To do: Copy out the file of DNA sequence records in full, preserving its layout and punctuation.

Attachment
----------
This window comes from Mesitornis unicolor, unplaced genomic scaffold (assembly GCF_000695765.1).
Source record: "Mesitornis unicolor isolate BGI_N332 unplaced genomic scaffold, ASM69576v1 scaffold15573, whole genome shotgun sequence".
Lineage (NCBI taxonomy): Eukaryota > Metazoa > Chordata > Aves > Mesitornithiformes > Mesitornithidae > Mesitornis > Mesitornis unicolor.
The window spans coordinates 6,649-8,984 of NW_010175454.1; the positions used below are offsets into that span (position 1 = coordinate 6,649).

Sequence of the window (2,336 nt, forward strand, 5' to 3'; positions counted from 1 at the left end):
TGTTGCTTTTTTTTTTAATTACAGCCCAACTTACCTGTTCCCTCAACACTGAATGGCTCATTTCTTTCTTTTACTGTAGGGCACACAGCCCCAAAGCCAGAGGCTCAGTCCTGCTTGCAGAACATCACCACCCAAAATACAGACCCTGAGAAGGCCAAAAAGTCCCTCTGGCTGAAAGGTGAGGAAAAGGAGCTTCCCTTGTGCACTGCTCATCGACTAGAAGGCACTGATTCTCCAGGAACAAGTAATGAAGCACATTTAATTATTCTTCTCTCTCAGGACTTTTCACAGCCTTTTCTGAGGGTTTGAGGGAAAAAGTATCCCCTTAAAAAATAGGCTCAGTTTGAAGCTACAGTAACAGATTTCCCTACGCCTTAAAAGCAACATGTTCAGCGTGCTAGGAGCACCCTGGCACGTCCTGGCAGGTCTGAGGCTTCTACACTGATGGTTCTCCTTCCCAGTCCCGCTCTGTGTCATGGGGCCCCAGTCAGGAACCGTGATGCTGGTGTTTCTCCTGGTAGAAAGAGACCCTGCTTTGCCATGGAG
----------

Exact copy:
This window comes from Mesitornis unicolor, unplaced genomic scaffold (assembly GCF_000695765.1).
Source record: "Mesitornis unicolor isolate BGI_N332 unplaced genomic scaffold, ASM69576v1 scaffold15573, whole genome shotgun sequence".
Lineage (NCBI taxonomy): Eukaryota > Metazoa > Chordata > Aves > Mesitornithiformes > Mesitornithidae > Mesitornis > Mesitornis unicolor.
The window spans coordinates 6,649-8,984 of NW_010175454.1; the positions used below are offsets into that span (position 1 = coordinate 6,649).

Sequence of the window (2,336 nt, forward strand, 5' to 3'; positions counted from 1 at the left end):
TGTTGCTTTTTTTTTTAATTACAGCCCAACTTACCTGTTCCCTCAACACTGAATGGCTCATTTCTTTCTTTTACTGTAGGGCACACAGCCCCAAAGCCAGAGGCTCAGTCCTGCTTGCAGAACATCACCACCCAAAATACAGACCCTGAGAAGGCCAAAAAGTCCCTCTGGCTGAAAGGTGAGGAAAAGGAGCTTCCCTTGTGCACTGCTCATCGACTAGAAGGCACTGATTCTCCAGGAACAAGTAATGAAGCACATTTAATTATTCTTCTCTCTCAGGACTTTTCACAGCCTTTTCTGAGGGTTTGAGGGAAAAAGTATCCCCTTAAAAAATAGGCTCAGTTTGAAGCTACAGTAACAGATTTCCCTACGCCTTAAAAGCAACATGTTCAGCGTGCTAGGAGCACCCTGGCACGTCCTGGCAGGTCTGAGGCTTCTACACTGATGGTTCTCCTTCCCAGTCCCGCTCTGTGTCATGGGGCCCCAGTCAGGAACCGTGATGCTGGTGTTTCTCCTGGTAGAAAGAGACCCTGCTTTGCCATGGAG